ASUS went a little crazy with the rubber stoppers all over the Prime. The dock connector and its two mechanical retention/secure points are plugged with these things, as is the USB port on the optional transformer dock.

Just like last time, the Eee Pad Transformer Prime can be mated to an optional keyboard dock for an extra $149. The dock adds a QWERTY keyboard, trackpad, an SD card reader, USB port and comes with its own 22Wh battery. The dock's battery not only powers itself but it can charge the Prime's battery, almost doubling battery life.

We'll spend the next several pages going through every detail of the new Eee Pad Transformer Prime as well as NVIDIA's Tegra 3 SoC, but on the surface, ASUS has built a formidable tablet. How does it fare under closer scrutiny? Very well it turns out...

A Lesson in How Not to Launch a Product

Of all of the things ASUS has learned from running the PC side of its business it seems that the proper way to launch a brand new platform didn't translate over to its tablet business. I received the Eee Pad Transformer Prime 39 hours ago and the NDA lifted just now. While this is not atypical for many mobile launches, ASUS should know better.

To do a thorough review of any product the minimum time we need to adequately integrate that product into our daily routine and come away with a deep understanding of the product is at least a week. I say that's the minimum amount of time because if you give us more, then we can do even better analysis and spend even more time bug hunting. Most of the players in the mobile space don't really get this, and as a result they are complicit in the disappointing amount of analysis that's done on their hardware. This will change as time goes on, but I honestly expected more from ASUS.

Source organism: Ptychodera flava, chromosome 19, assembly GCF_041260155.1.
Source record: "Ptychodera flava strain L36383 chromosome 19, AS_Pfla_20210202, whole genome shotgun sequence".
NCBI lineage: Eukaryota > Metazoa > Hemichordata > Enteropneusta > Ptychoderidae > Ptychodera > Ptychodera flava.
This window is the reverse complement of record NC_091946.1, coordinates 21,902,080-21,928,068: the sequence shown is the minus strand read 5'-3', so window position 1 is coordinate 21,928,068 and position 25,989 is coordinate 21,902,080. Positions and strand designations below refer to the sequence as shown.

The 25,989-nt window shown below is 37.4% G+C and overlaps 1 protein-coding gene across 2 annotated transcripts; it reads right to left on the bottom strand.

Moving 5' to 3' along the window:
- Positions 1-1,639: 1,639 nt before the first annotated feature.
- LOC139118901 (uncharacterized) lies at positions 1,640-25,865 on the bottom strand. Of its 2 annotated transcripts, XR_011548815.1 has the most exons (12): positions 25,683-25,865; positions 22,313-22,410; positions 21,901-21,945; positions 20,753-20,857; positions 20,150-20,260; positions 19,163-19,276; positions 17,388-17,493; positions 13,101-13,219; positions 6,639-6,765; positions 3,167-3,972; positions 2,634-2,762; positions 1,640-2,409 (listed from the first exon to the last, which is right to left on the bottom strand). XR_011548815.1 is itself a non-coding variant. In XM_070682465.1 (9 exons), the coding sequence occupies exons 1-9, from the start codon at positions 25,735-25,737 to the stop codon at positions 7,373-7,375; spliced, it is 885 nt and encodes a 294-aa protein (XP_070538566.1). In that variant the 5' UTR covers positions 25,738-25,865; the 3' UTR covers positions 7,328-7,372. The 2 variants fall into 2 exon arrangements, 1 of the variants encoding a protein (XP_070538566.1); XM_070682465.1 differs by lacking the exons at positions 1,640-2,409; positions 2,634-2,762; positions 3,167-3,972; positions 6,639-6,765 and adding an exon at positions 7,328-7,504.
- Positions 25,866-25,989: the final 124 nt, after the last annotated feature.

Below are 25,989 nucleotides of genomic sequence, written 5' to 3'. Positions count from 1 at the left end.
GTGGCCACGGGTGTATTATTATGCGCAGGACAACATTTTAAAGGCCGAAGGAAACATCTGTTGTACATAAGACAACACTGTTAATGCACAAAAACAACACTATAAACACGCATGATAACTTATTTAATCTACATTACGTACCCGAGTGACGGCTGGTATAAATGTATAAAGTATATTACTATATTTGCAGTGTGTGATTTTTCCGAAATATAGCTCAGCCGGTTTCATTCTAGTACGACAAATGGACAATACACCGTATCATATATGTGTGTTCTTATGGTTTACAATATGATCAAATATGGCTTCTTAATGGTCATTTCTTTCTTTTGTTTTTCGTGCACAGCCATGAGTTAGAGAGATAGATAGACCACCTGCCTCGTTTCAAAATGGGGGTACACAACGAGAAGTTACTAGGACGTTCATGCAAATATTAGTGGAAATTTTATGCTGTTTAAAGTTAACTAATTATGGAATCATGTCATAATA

My WiFi is Broken

What's one of the biggest risks when you give reviewers only 39 hours to review a product? If something is wrong with the review sample, there's hardly any time to fix it. This time I drew the short straw and my Transformer Prime review sample arrived with highly questionable WiFi performance. Both range and performance were impacted by whatever plagued my sample. I got less range and much lower performance than the original Eee Pad Transformer regardless of location or wireless access point. How bad? My Prime had difficulty sustaining more than 2Mbps over WiFi. ASUS and NVIDIA both sent me proof that there wasn't something wrong with other samples, and from their data it looks like the WiFi stack in the Prime is at least comparable to the original Transformer. The problem may just be limited to my unit, although I tend to believe that if something goes wrong once, it's bound to go wrong more than once.

Based on the fact that wireless performance improves when docked and upstream speeds are almost normal, if I had to guess I'd say that the receive antenna is either not fully connected or somehow impaired from doing its normal duty. I should have a replacement unit in by tomorrow, but unfortunately that means you won't see any WiFi dependent results here.

ASUS chose Broadcom's BCM4329 for WiFi/Bluetooth duty. Although the controller supports both 2.4GHz and 5GHz operation, the Prime is limited to work on 2.4GHz networks. The rest of the design is pretty standard - you get a single spatial stream at a maximum of 72Mbps. Real world performance, if ASUS/NVIDIA's numbers are to be believed, should top out somewhere in the upper 30Mbps area.